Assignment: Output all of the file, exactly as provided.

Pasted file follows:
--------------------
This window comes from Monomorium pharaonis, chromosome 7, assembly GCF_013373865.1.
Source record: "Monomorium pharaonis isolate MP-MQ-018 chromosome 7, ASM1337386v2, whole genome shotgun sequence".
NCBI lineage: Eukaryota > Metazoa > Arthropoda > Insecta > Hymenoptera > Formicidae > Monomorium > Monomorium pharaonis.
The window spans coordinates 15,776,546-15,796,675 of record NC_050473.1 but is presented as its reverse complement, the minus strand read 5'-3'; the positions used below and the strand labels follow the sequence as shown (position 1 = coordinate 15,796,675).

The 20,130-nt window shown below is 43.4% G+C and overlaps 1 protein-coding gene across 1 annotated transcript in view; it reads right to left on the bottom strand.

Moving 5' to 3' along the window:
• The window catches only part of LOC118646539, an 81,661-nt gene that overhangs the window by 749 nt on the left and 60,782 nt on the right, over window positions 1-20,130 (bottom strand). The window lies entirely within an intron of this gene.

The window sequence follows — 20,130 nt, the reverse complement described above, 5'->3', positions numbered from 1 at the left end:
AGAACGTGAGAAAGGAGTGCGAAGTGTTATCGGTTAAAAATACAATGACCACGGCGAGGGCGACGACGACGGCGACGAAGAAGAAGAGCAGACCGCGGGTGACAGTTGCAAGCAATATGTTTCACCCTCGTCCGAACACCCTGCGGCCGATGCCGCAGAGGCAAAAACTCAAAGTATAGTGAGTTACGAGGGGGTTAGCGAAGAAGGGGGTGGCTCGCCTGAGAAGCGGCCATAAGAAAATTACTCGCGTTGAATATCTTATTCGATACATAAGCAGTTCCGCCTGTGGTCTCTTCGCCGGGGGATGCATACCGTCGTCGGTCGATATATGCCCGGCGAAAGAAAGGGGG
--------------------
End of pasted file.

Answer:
This window comes from Monomorium pharaonis, chromosome 7, assembly GCF_013373865.1.
Source record: "Monomorium pharaonis isolate MP-MQ-018 chromosome 7, ASM1337386v2, whole genome shotgun sequence".
NCBI lineage: Eukaryota > Metazoa > Arthropoda > Insecta > Hymenoptera > Formicidae > Monomorium > Monomorium pharaonis.
The window spans coordinates 15,776,546-15,796,675 of record NC_050473.1 but is presented as its reverse complement, the minus strand read 5'-3'; the positions used below and the strand labels follow the sequence as shown (position 1 = coordinate 15,796,675).

The 20,130-nt window shown below is 43.4% G+C and overlaps 1 protein-coding gene across 1 annotated transcript in view; it reads right to left on the bottom strand.

Moving 5' to 3' along the window:
• The window catches only part of LOC118646539, an 81,661-nt gene that overhangs the window by 749 nt on the left and 60,782 nt on the right, over window positions 1-20,130 (bottom strand). The window lies entirely within an intron of this gene.

The window sequence follows — 20,130 nt, the reverse complement described above, 5'->3', positions numbered from 1 at the left end:
AGAACGTGAGAAAGGAGTGCGAAGTGTTATCGGTTAAAAATACAATGACCACGGCGAGGGCGACGACGACGGCGACGAAGAAGAAGAGCAGACCGCGGGTGACAGTTGCAAGCAATATGTTTCACCCTCGTCCGAACACCCTGCGGCCGATGCCGCAGAGGCAAAAACTCAAAGTATAGTGAGTTACGAGGGGGTTAGCGAAGAAGGGGGTGGCTCGCCTGAGAAGCGGCCATAAGAAAATTACTCGCGTTGAATATCTTATTCGATACATAAGCAGTTCCGCCTGTGGTCTCTTCGCCGGGGGATGCATACCGTCGTCGGTCGATATATGCCCGGCGAAAGAAAGGGGG